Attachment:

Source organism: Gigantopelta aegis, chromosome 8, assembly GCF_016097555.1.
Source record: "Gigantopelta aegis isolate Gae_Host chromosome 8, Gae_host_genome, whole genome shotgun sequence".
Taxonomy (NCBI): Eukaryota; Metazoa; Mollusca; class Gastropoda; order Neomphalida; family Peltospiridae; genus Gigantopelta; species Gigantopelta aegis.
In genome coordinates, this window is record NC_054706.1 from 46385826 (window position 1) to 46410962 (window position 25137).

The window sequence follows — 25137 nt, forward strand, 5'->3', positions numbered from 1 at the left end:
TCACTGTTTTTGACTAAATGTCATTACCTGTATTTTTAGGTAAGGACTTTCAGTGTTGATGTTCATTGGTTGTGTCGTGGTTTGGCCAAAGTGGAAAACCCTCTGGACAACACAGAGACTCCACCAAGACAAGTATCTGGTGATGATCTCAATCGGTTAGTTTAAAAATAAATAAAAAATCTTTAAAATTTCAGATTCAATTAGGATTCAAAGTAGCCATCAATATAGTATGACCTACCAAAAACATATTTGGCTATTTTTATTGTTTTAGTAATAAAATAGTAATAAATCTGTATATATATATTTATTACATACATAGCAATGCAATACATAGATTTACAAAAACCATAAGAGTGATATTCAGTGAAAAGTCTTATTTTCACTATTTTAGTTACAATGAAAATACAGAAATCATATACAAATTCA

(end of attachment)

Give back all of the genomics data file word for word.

Source organism: Gigantopelta aegis, chromosome 8, assembly GCF_016097555.1.
Source record: "Gigantopelta aegis isolate Gae_Host chromosome 8, Gae_host_genome, whole genome shotgun sequence".
Taxonomy (NCBI): Eukaryota; Metazoa; Mollusca; class Gastropoda; order Neomphalida; family Peltospiridae; genus Gigantopelta; species Gigantopelta aegis.
In genome coordinates, this window is record NC_054706.1 from 46385826 (window position 1) to 46410962 (window position 25137).

The window sequence follows — 25137 nt, forward strand, 5'->3', positions numbered from 1 at the left end:
TCACTGTTTTTGACTAAATGTCATTACCTGTATTTTTAGGTAAGGACTTTCAGTGTTGATGTTCATTGGTTGTGTCGTGGTTTGGCCAAAGTGGAAAACCCTCTGGACAACACAGAGACTCCACCAAGACAAGTATCTGGTGATGATCTCAATCGGTTAGTTTAAAAATAAATAAAAAATCTTTAAAATTTCAGATTCAATTAGGATTCAAAGTAGCCATCAATATAGTATGACCTACCAAAAACATATTTGGCTATTTTTATTGTTTTAGTAATAAAATAGTAATAAATCTGTATATATATATTTATTACATACATAGCAATGCAATACATAGATTTACAAAAACCATAAGAGTGATATTCAGTGAAAAGTCTTATTTTCACTATTTTAGTTACAATGAAAATACAGAAATCATATACAAATTCA